Do not think it is.


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Re: possible small speed-up fixme

Aviatrexx
Perfect example of the "critical comma", Jason.  We assume you meant
the first comma to make the "sometimes" apply to "trying to understand".

If there had been only the second comma, the "sometimes" would have
referred to the code's excellence.

By using both commas, the sentence is ambiguous and you can have it
both ways... :-/

Coincidentally, there is a (now waning) thread on Regina-L concerning
the effect of NOP on executable code, e.g.

   Do 16000000; Nop; End

is slower than

   Do 16000000; End

-Chip-

On 9/10/2015 2:50 PM, Jason Martin wrote:
> The code is excellent, sometimes, I am just trying to understand the
> logic behind it.

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Re: possible small speed-up fixme

George Hovey-2
@Mike
Presumably you did not have time to maintain a journal.  It might have been as influential as The Mythical Man Month.

George

On Thu, Sep 10, 2015 at 4:36 PM, Chip Davis <[hidden email]> wrote:
Perfect example of the "critical comma", Jason.  We assume you meant the first comma to make the "sometimes" apply to "trying to understand".

If there had been only the second comma, the "sometimes" would have referred to the code's excellence.

By using both commas, the sentence is ambiguous and you can have it both ways... :-/

Coincidentally, there is a (now waning) thread on Regina-L concerning the effect of NOP on executable code, e.g.

  Do 16000000; Nop; End

is slower than

  Do 16000000; End

-Chip-

On 9/10/2015 2:50 PM, Jason Martin wrote:
The code is excellent, sometimes, I am just trying to understand the
logic behind it.

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--
"Life isn't one damn thing after another -- it's the same damn thing over and over."
  -- Edna St Vincent Millay

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Re: possible small speed-up fixme

Mike Cowlishaw
 
@Mike
Presumably you did not have time to maintain a journal.  It might have been as influential as The Mythical Man Month.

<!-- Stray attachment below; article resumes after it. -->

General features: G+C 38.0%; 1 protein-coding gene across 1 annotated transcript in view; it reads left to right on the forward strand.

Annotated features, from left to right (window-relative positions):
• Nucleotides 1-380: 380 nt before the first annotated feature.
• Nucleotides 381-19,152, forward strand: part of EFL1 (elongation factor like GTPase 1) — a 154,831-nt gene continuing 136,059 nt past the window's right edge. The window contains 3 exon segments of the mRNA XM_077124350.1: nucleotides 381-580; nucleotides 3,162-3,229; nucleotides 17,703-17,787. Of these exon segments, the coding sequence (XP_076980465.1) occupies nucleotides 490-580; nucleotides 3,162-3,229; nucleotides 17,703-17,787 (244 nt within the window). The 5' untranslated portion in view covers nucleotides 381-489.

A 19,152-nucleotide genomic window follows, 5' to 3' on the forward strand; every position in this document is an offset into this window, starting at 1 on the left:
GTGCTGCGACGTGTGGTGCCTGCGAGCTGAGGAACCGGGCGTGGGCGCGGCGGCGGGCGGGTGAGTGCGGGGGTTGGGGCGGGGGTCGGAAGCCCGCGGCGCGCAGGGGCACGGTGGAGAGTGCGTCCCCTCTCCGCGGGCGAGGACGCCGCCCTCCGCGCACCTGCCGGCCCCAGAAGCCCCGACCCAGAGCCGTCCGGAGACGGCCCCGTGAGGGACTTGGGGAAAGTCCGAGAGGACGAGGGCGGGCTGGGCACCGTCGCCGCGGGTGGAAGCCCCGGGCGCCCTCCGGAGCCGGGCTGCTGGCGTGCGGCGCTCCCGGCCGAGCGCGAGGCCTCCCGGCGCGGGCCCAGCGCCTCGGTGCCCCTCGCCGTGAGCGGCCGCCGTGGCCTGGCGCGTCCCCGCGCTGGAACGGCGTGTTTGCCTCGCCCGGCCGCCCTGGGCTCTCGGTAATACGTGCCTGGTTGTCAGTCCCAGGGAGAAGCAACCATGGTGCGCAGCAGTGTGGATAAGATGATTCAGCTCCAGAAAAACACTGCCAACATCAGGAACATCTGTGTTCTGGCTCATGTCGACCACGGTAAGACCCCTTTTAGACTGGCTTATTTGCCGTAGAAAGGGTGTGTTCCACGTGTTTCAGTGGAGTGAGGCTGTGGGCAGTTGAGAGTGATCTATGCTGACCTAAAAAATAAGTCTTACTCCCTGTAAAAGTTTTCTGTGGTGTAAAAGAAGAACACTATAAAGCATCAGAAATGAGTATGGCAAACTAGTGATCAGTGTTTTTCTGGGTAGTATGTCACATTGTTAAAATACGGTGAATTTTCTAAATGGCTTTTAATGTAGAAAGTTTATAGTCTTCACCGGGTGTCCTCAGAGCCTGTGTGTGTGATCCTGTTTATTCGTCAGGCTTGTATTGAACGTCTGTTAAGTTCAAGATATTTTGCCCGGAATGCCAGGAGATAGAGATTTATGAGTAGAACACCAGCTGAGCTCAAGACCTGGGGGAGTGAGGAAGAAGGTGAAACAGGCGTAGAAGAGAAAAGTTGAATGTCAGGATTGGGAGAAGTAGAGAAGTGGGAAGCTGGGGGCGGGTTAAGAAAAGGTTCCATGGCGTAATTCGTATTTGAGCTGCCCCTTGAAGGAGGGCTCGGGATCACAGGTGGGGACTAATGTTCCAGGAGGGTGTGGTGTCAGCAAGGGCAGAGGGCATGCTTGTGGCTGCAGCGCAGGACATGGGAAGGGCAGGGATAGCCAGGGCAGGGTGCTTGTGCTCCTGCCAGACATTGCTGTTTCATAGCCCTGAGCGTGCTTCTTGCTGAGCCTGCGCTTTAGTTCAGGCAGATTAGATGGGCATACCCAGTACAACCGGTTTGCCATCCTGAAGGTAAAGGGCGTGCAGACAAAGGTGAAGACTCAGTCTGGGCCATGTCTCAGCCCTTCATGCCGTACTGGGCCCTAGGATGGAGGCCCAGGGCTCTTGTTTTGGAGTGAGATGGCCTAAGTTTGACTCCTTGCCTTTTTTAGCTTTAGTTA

Well, I do have the change log ... not very interesting reading, though :-)
 
Mike 

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Re: possible small speed-up fixme

Jason Martin
In reply to this post by Jason Martin
I would not take the the second coma to heart. I never was great at English and it is definitely not an example of a doing something right. 

On Thu, Sep 10, 2015 at 11:25 AM, Jason Martin <[hidden email]> wrote:
File:  NrMethodcall.nrx

Line 52

 /** Pass processing */
 method scan(pass=int)
  if pass<2 then signal RxQuit(rxt, null, 'internal.error', 'NrMethodcall', pass)
  nop


Check if NOP statement necessary?

Do not think it is.


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Re: possible small speed-up fixme

Jason Martin
In reply to this post by Jason Martin
But you read it and understood it. Machines are not as forgiving. 

On Thu, Sep 10, 2015 at 11:25 AM, Jason Martin <[hidden email]> wrote:
File:  NrMethodcall.nrx

Line 52

 /** Pass processing */
 method scan(pass=int)
  if pass<2 then signal RxQuit(rxt, null, 'internal.error', 'NrMethodcall', pass)
  nop


Check if NOP statement necessary?

Do not think it is.


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Re: possible small speed-up fixme

rvjansen
In reply to this post by Aviatrexx
Hi Chip,

while playing with this in NetRexx, I came upon a result that I did not want to withhold. I turns out that a single nop executed on its own is slower than a nop in a loop of 100.000 :

➜  test git:(master) ✗ cat nop.nrx
say System.currentTimeMillis()
nop
say System.currentTimeMillis()
➜  test git:(master) ✗ cat loopnop.nrx
say System.currentTimeMillis()
loop for 100000
        nop
end
say System.currentTimeMillis()%                                                                                    ➜  test git:(master) ✗ java nop      
1442745275500
1442745275505
➜  test git:(master) ✗ java loopnop  
1442745280506
1442745280509